Dahl’s childrens’ book gets a fantastic new spin
After its theatrical debut on Nov 25, audiences have been mesmerized by “The Fantastic Mr. Fox.” Originally a children’s novel by renowned author Roald Dahl, this story has come to life in a unique way with the help of director Wes Anderson.
After only a week in theaters, Mr. Fox earned an impressive $23 million at the box office. “The Fantastic Mr. Fox” has high credentials under the direction of Wes Anderson with a celebrity voice cast including George Clooney, Meryl Streep, Bill Murray and Owen Wilson.
Many film buffs know Anderson for his quirky films like “The Royal Tenenbaums,” “Rushmore” and “The Life Aquatic with Steve Zissou,” which tell poignant tales of imperfect people in a compassionate light. While “The Fantastic Mr. Fox” does not go so far as this, audiences will notice several of the director’s recurring motifs like early folk and rock music from the Rolling Stones, frequent title cards and a certain dry humor that both children and adults can find funny.
The film finds success in the little things, like replacing every swear word with the word “cuss,” playing the animal sport ‘whack bat’ and Mr. Fox’s trademark whistling and clicking. Although this film is animated, both children and adults can find themselves enjoying it for the memorable story that it is.
Dahl’s works have a way of connecting with audiences and this is not the first of his novels that has been brought to life on the big screen. Previous film adaptations of his stories include “Charlie and the Chocolate Factory,” “Matilda,” “The Witches,” and “James and the Giant Peach.”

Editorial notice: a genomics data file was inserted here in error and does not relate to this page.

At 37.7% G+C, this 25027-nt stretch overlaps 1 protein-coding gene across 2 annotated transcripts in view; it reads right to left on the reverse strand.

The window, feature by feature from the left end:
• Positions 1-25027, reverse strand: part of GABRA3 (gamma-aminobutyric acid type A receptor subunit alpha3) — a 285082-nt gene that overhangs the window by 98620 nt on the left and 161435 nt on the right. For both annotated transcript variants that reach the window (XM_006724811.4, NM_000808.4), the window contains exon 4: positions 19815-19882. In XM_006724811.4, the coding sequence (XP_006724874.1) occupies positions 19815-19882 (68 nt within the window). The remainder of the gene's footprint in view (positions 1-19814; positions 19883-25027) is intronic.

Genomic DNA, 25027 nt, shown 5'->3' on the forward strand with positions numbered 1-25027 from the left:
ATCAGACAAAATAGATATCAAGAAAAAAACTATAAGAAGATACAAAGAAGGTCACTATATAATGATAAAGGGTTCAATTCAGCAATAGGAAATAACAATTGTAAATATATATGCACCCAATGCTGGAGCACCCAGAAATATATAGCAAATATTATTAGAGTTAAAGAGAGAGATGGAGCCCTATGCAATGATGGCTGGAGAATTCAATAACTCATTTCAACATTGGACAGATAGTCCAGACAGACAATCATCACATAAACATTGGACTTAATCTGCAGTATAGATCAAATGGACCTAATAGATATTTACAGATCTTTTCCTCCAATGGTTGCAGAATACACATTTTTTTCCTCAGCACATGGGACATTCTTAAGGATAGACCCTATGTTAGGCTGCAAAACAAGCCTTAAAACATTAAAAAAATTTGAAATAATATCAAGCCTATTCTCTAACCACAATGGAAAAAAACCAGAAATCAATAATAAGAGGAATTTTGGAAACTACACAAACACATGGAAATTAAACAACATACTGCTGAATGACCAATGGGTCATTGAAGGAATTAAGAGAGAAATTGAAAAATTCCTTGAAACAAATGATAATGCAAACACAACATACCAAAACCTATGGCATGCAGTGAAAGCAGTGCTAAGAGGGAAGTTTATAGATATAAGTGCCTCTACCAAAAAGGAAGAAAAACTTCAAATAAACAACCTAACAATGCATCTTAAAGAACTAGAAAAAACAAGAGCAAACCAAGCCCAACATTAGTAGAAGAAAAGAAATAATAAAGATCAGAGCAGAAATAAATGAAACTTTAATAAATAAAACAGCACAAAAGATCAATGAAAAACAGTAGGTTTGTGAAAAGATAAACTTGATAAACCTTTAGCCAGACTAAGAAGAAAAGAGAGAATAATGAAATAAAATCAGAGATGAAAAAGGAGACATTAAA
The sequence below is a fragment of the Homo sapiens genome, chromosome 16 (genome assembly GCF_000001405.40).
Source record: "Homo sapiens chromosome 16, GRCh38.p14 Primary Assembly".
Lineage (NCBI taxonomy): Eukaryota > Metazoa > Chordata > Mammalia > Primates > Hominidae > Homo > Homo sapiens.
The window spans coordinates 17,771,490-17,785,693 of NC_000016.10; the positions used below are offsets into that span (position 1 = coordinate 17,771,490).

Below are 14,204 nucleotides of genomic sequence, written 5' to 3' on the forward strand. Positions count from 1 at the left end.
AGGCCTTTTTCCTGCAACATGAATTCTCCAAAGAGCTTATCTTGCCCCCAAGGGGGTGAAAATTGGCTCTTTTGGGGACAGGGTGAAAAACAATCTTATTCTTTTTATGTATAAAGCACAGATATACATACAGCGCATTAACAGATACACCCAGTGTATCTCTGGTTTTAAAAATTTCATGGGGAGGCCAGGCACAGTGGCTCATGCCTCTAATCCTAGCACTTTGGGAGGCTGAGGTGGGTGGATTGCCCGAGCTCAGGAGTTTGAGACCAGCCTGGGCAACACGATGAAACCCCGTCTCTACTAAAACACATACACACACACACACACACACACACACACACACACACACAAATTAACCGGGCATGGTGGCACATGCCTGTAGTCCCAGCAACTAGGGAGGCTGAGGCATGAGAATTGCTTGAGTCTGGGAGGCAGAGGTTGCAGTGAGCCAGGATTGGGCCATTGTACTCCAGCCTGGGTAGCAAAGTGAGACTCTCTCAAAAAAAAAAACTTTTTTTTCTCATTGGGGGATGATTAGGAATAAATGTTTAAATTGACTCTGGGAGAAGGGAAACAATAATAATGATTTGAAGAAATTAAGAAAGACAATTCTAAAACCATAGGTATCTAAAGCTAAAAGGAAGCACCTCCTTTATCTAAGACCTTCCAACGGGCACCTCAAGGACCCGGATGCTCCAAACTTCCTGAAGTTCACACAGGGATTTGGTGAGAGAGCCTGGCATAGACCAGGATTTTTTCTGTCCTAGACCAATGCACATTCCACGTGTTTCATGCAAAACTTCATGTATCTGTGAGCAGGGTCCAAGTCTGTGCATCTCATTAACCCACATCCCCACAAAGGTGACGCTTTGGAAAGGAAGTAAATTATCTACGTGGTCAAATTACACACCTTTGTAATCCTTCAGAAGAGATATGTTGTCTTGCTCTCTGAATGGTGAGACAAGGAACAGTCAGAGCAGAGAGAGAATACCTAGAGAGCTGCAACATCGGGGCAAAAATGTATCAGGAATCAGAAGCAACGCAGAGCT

This is the second Roald Dahl book, the first being “James and the Giant Peach,” to be made into an animated feature shot in stop-motion. Even though this movie is filmed one frame at a time, it comes together to create a heartfelt and witty tale that will leave audiences smiling.
Like many of Dahl’s stories, “The Fantastic Mr. Fox” is an example of taking a simple concept and building an entire world around it. In this case, it is a fox stealing chickens from angry farmers.
Anderson’s version goes much further, creating a society around Mr. Fox and his fellow woodland creatures as they try to live off of the three nasty farmers named Boggis, Bunce and Bean.
Throughout this struggle, viewers see these animals living in a world not too different from our own in that most of them have jobs, bills to pay and families to take care of. The characters in this movie are particularly memorable because they simultaneously maintain these human characteristics as well as their natural animal instincts.
For a film with this type of plot, it is hard to believe that serious dramatic actors like Clooney and Streep would sign on. However actors of a lesser caliber would not have done Anderson’s stop-animation world justice. Several of Anderson’s usual players like Wilson and Murray, Jason Schwartzman and Willem Dafoe voice the supporting characters.
Chris Spall can be reached at firstname.lastname@example.org.